Day Zero – A Water Warning

By Stephanie Sheng for No Water No Life (NWNL) Edited by NWNL Director, Alison Jones Stephanie Sheng is a passionate strategist for environmental and cultural conservation. Having worked in private and commercial sectors, she now uses her branding and communications expertise to drive behavior change that will help protect our natural resources. Inspired by conservation … Continue reading Day Zero – A Water Warning

Amboseli Wetlands

by Pongpol Adireksarn for No Water No Life Edited by Alison Jones, NWNL Director Kilimanjaro is Africa’s highest and most well-known mountain. The Maasai call it “Ol Dolnyo Oibor” (The White Mountain) because of its snow-capped top, a symbolic landmark for centuries. Besides being picturesque, Kilimanjaro has lived up to its reputation as “The Life-giving … Continue reading Amboseli Wetlands

Glaciers: A Photo Essay

Edit (9/27/17): Since publishing this blog, the Washington Post reported the calving (or splitting) of a key Antarctic glacier, the Pine Island Glacier.  The article states, "the single glacier alone contains 1.7 feet of potential global sea level rise and is thought to be in a process of unstable, ongoing retreat."  To learn more about how … Continue reading Glaciers: A Photo Essay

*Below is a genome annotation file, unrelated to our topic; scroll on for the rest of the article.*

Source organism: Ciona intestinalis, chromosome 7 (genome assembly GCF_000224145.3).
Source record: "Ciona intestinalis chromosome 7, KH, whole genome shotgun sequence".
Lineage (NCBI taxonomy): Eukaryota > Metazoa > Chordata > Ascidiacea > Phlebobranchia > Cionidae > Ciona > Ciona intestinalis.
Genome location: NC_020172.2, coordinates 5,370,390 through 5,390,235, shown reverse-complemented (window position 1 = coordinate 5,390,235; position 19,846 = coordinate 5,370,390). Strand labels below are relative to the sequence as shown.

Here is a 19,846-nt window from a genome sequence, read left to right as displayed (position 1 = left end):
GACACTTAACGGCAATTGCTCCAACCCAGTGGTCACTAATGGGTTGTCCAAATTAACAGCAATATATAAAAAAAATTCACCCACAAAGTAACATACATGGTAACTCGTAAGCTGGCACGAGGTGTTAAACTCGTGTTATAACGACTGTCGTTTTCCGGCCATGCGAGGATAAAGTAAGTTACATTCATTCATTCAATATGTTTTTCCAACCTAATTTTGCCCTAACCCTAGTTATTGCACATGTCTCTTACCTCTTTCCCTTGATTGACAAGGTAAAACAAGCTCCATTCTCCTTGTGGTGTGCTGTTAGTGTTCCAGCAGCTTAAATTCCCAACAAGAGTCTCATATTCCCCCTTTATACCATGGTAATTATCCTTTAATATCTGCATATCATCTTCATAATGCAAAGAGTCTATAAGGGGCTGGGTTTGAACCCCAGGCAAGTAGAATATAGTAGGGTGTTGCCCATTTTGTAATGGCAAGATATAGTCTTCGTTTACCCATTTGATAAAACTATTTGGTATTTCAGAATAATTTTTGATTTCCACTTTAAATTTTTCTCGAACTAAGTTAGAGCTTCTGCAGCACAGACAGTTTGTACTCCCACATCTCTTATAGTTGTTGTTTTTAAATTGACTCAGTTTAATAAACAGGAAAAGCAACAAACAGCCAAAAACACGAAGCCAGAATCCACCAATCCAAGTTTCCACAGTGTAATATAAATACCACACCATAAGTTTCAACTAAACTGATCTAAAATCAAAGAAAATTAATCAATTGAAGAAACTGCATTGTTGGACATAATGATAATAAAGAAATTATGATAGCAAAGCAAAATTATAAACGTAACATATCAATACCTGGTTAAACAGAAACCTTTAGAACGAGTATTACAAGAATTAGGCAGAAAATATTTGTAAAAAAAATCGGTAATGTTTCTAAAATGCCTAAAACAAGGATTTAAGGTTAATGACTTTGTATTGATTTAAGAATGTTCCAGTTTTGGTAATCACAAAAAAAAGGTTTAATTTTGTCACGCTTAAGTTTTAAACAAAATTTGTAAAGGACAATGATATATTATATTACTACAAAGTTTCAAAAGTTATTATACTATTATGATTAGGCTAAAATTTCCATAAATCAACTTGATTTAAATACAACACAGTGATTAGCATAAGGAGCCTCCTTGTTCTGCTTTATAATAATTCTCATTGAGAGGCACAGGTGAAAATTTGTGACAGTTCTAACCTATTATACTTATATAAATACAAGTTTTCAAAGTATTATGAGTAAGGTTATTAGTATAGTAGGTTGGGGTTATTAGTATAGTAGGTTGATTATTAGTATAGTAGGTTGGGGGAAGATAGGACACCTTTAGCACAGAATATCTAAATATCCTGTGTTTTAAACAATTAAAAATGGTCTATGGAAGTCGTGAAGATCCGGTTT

Lion Populations to Decline by Half

  Lions are currently considered "vulnerable" by the International Union for Conservation of Nature, but if upcoming assessments change their status to "endangered" they will be considered at "a very high risk of extinction in the wild".  Scientists estimate that a mere 20,000 lions are left in all of Africa and that number will be … Continue reading Lion Populations to Decline by Half

Happy World Elephant Day!

For 30 years NWNL has studied Kenya’s iconic, charismatic jumbos that create water access for so many other species in the Mara River Basin. What can you do to celebrate and help elephants? (scroll down for a few ideas 🙂 ) Participate in the #elegram project ---------> and tell others to participate too! Send an … Continue reading Happy World Elephant Day!

Blue and Green – finding balance

- Posted by Jasmine Graf, NWNL Associate Director

Charcoal burning destroys Kenya’s forests

  How many trees are cut down to make one bag of charcoal? This illegal trade destroys endangered animals natural habitat and puts pressure on the entire ecosystem. Fact - In Kenya, charcoal provides energy for 82% of urban and 34% of rural households. Source: http://asokoinsight.com/news/illegal-logging-charcoal-burning-destroying-east-africas-forests/ - Posted by Jasmine Graf, NWNL Associate Director